Memories of the 'Miracle on Ice'
Thirty years ago today I was in a little town in the Adirondack Mountains of upstate New York watching a miracle unfold.
We didn’t know that at the time. The reporters covering the Olympics thought we were just watching a hockey tournament. Never did we think that those Games, that team and that tournament would mean so much to so many people and become an enduring symbol of what hope can accomplish in the face of impossible odds.
I was working for Newsday then, and our sports editor, a wonderful man named Dick Sandler, assigned me to cover figure skating. Oh, and he had one other assignment.
“You can cover the U.S. hockey team until it’s eliminated, and then you can ignore them,” he said.
Dick was right about so many things -- but not about that.
Bill Baker’s late goal to tie Sweden in the opener seemed like a stroke of luck, but the U.S. team’s upset of the powerful Czechs signaled that something special was happening, and we soaked it in.
We learned about “Herbies,” the punishing sprints that Brooks made his players do to in order to improve their conditioning -- which later would be a huge factor for the Americans. We learned about shy Mark Pavelich, outgoing John Harrington, and the skillful Mark Johnson, picked for the team even though Coach Herb Brooks -- on leave from coaching the University of Minnesota -- was a sworn enemy of Johnson’s father, Wisconsin Coach “Badger” Bob Johnson.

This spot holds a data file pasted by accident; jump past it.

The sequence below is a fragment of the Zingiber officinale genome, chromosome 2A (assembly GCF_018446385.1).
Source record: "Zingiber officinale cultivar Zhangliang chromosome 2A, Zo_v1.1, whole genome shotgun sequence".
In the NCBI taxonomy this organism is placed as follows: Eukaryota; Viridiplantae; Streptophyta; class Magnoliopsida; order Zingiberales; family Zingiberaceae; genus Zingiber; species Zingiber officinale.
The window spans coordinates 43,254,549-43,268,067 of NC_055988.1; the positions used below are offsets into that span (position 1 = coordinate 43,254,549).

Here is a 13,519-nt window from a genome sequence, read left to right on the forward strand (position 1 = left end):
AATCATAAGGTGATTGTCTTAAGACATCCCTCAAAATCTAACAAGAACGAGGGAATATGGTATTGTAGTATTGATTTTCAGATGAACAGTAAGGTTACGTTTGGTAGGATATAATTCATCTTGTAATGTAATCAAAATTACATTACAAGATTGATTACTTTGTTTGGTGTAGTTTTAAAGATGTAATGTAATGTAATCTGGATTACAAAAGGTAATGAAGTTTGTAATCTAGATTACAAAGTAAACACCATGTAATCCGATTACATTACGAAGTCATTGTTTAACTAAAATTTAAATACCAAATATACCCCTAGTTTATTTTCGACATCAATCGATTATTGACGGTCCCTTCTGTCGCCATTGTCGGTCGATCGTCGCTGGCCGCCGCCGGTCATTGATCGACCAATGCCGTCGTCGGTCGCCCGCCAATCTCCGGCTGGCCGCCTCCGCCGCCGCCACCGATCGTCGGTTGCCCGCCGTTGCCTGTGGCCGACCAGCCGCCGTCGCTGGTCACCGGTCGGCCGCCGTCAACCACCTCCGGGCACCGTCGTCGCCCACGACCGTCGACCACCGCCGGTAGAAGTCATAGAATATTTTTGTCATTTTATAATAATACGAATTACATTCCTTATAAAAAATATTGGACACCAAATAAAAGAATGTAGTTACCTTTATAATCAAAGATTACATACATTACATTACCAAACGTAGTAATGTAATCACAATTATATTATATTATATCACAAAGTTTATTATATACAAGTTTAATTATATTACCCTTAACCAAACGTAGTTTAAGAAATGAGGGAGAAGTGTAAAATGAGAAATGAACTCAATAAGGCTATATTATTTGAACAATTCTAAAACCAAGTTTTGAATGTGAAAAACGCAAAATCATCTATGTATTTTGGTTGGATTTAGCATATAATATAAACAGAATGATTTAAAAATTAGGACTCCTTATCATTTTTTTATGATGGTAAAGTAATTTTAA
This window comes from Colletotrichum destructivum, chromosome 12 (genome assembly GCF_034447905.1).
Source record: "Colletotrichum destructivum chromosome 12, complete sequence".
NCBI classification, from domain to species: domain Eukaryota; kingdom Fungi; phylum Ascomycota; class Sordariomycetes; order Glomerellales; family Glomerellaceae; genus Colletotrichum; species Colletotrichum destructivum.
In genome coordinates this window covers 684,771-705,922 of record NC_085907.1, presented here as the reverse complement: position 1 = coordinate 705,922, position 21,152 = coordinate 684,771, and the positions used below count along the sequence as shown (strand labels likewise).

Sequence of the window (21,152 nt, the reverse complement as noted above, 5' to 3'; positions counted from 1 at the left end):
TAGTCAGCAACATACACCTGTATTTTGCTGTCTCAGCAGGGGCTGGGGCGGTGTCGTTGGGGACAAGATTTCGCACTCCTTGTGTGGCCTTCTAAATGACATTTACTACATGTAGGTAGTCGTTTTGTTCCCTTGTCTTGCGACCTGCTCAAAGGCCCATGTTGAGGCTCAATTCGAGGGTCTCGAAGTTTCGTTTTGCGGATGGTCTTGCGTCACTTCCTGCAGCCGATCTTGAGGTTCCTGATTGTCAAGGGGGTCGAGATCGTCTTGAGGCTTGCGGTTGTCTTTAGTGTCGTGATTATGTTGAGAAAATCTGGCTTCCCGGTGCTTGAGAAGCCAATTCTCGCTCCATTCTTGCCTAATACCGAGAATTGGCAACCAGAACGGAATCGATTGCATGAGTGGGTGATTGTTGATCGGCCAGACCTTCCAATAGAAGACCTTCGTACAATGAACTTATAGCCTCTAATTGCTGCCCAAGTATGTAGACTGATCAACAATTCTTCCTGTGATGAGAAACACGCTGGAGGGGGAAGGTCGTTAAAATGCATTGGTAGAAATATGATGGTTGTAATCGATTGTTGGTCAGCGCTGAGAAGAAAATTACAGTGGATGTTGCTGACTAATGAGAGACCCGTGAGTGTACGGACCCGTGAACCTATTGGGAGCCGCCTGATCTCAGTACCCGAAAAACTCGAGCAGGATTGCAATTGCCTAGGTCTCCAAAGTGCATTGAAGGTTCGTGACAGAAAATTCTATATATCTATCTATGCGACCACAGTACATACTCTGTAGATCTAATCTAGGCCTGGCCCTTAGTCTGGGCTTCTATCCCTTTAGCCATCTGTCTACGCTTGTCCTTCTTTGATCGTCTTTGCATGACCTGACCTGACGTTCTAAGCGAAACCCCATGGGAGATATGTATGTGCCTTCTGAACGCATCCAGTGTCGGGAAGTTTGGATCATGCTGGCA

I remember the last few minutes, staring at the ice and not believing what I was seeing. I remember walking outside the arena to find the streets jammed with people dancing and singing and chanting “USA!” I remember standing beside a Soviet official and watching him as he observed this joyous celebration and smiling as he stood there, raised his index finger and said to no one in particular, “Yes, you are No. 1.”
In Lake Placid, we didn’t know the effect the team’s success was having on the rest of the country. This was before CNN brought the world to everyone’s living rooms and before cellphones were ubiquitous. All we saw were telegrams people had sent to the hockey team, messages that were taped to the wall of the rink. Everyone, it seemed, had adopted them.
It was a great story, a great antidote to what ailed the country at the time and made even greater when the U.S. beat Finland in the gold medal game. Jim Craig became a national hero. Mike Eruzione, who knew he could never possibly top scoring the winner against the Soviets and earning a gold medal, wisely retired from hockey after the Games; he is a popular motivational speaker.
Many players, including Ramsey, Johnson and Neal Broten, went on to have successful NHL careers; Brooks coached in the NHL with mixed results before returning to coach the U.S. team to a silver medal at Salt Lake City in 2002. He died in a car accident in 2003. I still get Christmas cards from his wife, Patti.
I’m occasionally asked to rank the thrills I’ve experienced as a sportswriter, and being at Lake Placid is high on that list because it changed the way we think about sports and remains a touchstone for underdogs everywhere.
Thirty years is a long time in a profession and a life. My memories of Lake Placid are among the most precious souvenirs I’ve collected along the way.
-- Helene Elliott in Vancouver
Photo: The U.S. team celebrates its win over the Soviet Union in 1980. Credit: Associated Press